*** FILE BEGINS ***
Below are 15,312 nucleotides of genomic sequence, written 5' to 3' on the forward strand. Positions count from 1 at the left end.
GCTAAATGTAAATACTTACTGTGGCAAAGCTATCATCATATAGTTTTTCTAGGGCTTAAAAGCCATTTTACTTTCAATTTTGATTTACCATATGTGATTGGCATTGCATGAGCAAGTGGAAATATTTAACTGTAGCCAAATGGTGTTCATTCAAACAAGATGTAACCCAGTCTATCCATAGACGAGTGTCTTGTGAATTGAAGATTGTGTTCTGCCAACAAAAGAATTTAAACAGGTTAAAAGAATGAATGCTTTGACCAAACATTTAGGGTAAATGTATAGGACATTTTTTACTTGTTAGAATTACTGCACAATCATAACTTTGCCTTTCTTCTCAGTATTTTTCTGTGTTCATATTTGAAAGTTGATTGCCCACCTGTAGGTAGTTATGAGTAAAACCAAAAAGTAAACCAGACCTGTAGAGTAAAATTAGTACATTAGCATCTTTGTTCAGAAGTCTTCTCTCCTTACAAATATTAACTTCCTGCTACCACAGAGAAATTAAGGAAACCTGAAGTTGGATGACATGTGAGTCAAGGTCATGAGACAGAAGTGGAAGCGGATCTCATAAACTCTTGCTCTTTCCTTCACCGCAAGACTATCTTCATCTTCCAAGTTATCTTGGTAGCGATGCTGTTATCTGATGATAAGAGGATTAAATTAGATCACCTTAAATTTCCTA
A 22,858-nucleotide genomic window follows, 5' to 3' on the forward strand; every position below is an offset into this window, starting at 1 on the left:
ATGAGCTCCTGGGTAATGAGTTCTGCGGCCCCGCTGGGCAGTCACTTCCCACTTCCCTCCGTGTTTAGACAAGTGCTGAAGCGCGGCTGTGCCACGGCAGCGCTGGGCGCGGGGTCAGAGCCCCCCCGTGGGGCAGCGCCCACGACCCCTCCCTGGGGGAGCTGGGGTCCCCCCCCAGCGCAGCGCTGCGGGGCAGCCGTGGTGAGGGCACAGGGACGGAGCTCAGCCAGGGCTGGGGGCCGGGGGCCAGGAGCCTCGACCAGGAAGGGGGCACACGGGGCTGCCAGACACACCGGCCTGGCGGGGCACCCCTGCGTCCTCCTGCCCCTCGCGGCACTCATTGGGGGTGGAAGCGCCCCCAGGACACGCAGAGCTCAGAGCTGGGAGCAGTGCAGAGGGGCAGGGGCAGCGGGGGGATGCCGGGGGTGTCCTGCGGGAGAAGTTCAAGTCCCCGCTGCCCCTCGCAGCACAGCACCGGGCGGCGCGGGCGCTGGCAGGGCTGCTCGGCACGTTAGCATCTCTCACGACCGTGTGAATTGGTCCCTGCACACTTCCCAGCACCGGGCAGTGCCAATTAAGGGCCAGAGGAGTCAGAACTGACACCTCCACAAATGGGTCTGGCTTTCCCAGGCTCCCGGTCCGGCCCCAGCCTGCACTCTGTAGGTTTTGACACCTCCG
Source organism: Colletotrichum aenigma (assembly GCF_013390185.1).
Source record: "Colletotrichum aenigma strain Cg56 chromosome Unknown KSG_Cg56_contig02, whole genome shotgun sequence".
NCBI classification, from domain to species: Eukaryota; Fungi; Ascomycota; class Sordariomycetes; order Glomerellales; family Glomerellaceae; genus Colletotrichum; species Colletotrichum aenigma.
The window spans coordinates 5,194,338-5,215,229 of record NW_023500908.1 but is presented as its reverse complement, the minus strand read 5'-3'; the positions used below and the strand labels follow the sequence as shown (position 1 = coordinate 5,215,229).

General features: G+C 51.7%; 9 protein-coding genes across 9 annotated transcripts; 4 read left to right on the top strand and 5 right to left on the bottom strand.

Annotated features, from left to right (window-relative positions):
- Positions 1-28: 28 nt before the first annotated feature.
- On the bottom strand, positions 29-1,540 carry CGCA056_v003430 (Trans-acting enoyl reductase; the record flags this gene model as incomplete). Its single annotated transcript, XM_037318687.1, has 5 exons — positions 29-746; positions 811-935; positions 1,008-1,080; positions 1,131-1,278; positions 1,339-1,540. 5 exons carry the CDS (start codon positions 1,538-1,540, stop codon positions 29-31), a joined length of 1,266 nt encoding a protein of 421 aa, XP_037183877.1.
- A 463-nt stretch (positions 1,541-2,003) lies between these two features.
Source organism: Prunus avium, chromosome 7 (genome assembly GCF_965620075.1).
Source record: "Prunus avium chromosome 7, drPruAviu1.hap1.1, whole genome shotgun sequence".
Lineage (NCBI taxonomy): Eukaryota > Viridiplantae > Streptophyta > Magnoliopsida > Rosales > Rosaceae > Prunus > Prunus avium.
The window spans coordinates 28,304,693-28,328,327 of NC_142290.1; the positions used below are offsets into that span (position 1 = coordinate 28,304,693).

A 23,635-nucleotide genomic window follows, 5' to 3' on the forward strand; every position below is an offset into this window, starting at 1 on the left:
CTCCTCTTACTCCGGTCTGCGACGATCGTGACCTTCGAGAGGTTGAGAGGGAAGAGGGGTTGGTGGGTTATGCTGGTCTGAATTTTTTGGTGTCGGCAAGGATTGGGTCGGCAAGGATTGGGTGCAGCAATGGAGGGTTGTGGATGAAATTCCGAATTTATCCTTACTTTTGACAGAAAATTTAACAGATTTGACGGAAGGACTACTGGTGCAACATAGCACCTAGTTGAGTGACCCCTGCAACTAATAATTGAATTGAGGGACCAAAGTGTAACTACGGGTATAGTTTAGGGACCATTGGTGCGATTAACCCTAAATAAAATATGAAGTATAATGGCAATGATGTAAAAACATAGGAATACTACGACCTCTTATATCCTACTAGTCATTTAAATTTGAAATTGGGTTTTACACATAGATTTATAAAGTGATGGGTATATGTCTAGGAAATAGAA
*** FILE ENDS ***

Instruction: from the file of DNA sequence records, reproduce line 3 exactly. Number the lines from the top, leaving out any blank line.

A 22,858-nucleotide genomic window follows, 5' to 3' on the forward strand; every position below is an offset into this window, starting at 1 on the left: